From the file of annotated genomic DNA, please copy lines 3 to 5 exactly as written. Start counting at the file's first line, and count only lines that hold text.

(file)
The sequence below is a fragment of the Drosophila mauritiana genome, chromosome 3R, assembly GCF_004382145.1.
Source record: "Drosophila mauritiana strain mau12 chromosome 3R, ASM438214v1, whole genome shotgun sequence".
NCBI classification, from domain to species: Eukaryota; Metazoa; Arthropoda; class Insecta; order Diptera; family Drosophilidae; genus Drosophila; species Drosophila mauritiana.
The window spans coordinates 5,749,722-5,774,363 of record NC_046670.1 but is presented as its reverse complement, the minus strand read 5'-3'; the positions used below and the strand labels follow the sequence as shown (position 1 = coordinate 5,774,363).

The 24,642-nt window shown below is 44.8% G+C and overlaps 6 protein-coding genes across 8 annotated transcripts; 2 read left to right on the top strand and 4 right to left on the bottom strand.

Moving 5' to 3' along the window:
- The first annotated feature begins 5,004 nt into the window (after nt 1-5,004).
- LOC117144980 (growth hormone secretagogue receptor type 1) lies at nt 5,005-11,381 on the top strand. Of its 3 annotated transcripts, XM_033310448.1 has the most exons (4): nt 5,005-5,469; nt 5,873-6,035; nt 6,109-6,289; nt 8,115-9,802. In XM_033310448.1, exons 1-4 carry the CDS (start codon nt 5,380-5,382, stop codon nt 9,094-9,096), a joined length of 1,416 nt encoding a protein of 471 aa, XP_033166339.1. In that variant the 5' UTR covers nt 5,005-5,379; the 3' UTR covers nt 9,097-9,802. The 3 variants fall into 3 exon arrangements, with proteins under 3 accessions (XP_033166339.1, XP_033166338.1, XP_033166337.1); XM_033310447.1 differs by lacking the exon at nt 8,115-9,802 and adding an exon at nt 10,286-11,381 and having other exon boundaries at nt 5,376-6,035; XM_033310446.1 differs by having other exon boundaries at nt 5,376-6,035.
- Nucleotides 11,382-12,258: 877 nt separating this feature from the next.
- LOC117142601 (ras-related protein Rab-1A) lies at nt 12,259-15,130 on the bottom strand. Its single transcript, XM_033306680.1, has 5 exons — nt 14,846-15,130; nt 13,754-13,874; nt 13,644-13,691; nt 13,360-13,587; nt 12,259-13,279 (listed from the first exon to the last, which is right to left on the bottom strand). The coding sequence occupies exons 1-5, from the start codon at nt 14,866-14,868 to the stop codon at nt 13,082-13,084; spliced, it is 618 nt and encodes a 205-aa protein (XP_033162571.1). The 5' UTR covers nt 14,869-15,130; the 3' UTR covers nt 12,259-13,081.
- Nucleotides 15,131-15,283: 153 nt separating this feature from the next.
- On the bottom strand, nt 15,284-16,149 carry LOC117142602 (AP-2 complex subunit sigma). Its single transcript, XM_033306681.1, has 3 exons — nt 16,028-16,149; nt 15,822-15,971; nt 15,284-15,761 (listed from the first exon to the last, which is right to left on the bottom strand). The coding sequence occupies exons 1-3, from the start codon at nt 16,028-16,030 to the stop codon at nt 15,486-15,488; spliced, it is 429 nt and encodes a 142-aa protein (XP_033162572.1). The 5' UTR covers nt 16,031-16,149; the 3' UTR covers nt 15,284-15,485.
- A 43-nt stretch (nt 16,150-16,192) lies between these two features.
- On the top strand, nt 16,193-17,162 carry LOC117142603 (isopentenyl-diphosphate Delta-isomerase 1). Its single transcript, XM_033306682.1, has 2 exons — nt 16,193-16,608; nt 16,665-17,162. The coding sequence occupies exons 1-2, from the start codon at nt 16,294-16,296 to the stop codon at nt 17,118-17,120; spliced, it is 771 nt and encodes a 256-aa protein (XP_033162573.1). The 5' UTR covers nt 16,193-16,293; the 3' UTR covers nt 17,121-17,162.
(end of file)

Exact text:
NCBI classification, from domain to species: Eukaryota; Metazoa; Arthropoda; class Insecta; order Diptera; family Drosophilidae; genus Drosophila; species Drosophila mauritiana.
The window spans coordinates 5,749,722-5,774,363 of record NC_046670.1 but is presented as its reverse complement, the minus strand read 5'-3'; the positions used below and the strand labels follow the sequence as shown (position 1 = coordinate 5,774,363).

The 24,642-nt window shown below is 44.8% G+C and overlaps 6 protein-coding genes across 8 annotated transcripts; 2 read left to right on the top strand and 4 right to left on the bottom strand.